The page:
Talwin Morris (1865-1911) is an important figure in the history and development of Glasgow Style design at the turn of the 20th century. He knew many people who attended the Glasgow School of Art, including Charles Rennie Mackintosh who he recommended as an architect to publisher Walter Blackie. The result of that commission is the celebrated Hill House in Helensburgh.

The Library holds a number of Glasgow Style bookbindings by Morris in its special collections, designed by him during his tenure as Art Director at Blackie & Son publishers. Between 1892 and 1909 Morris was a prolific designer of bindings for the company and its subsidiary, Gresham Publishing. He…

View original post 244 more words

New display in GSA Library: Anatomy at The Glasgow School of Art

You may have noticed a couple of new displays in GSA Library over the last few weeks. While one of these displays, the one on Level 2, is devoted to Talwin Morris and bookbinding, GSA Archives and Collections and Library staff have dedicated the other to anatomy.

Anatomy drawing has historically formed an important part of art education. Up until 1900, Glasgow School of Art followed the National Course of Instruction, or the South Kensington system. Of the 23 stages that the system prescribed, Stage 9, “Anatomical studies”, included drawing from the human figure, animal forms and from nature.

GSAA/P/1/783 – Photographs of students in the Anatomy Room, c1910

GSAA/P/1/783 – Photographs of GSA students in the Anatomy Room, c1910

Glasgow School of Art’s Archives and Collections holds a selection of material related to the history of anatomy drawing at the School, including prospectuses which outline the place of anatomy drawing in the School’s curriculum; photographs of students drawing in the School’s Anatomy Room; anatomy drawings by former students of the School; lantern slides of anatomical subjects; and some correspondence related to the teaching of anatomy drawing, such as a letter from the Director to Professor Bryce, Regius Professor of Anatomy at Glasgow University, requesting permission for GSA anatomy students to work at the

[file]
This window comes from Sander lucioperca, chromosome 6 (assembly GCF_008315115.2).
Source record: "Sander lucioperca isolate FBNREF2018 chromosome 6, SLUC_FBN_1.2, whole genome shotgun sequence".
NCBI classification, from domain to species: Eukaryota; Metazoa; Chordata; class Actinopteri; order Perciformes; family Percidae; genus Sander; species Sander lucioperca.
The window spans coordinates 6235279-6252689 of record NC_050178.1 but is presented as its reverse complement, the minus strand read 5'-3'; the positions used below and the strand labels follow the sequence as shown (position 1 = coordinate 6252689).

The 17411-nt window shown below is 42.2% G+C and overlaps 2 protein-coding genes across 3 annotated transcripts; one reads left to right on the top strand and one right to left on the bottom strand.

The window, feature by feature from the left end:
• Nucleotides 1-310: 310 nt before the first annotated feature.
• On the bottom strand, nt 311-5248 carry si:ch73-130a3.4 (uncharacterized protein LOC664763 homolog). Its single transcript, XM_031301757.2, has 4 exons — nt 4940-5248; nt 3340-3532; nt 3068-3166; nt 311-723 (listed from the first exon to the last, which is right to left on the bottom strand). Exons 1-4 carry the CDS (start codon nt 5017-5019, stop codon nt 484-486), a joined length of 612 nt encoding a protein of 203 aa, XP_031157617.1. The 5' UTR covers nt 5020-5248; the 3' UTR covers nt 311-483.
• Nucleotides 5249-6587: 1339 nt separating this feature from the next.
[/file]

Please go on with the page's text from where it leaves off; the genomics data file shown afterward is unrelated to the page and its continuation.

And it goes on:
University.

Cricket, Over Arm Bowling n°69, plate 290 – assorted plate from Animal locomotion: an  electro-photographic investigation of consecutive phases of animal movements by  Eadweard Muybridge, c1887

Cricket, Over Arm Bowling n°69, plate 290 – assorted plate from Animal locomotion: an
electro-photographic investigation of consecutive phases of animal movements by
Eadweard Muybridge, c1887

GSA Library holds a number of rare anatomical treatises in its Special Collections, which have served as inspiration to renowned artists such as Christine Borland and more recently Kate Davis for her exhibition ‘Not Just the Perfect Moments’ in 2012. The Library is also lucky to hold a number of original 1887 plates from Eadweard Muybridge’s seminal photographic study Animal Locomotion. In total the library holds a representative selection of 63 plates from Muybridge’s total set of 781, which were purchased for the use of GSA students in June 1917. More information about the Muybridge plates can be found on the GSA Library Treasures blog.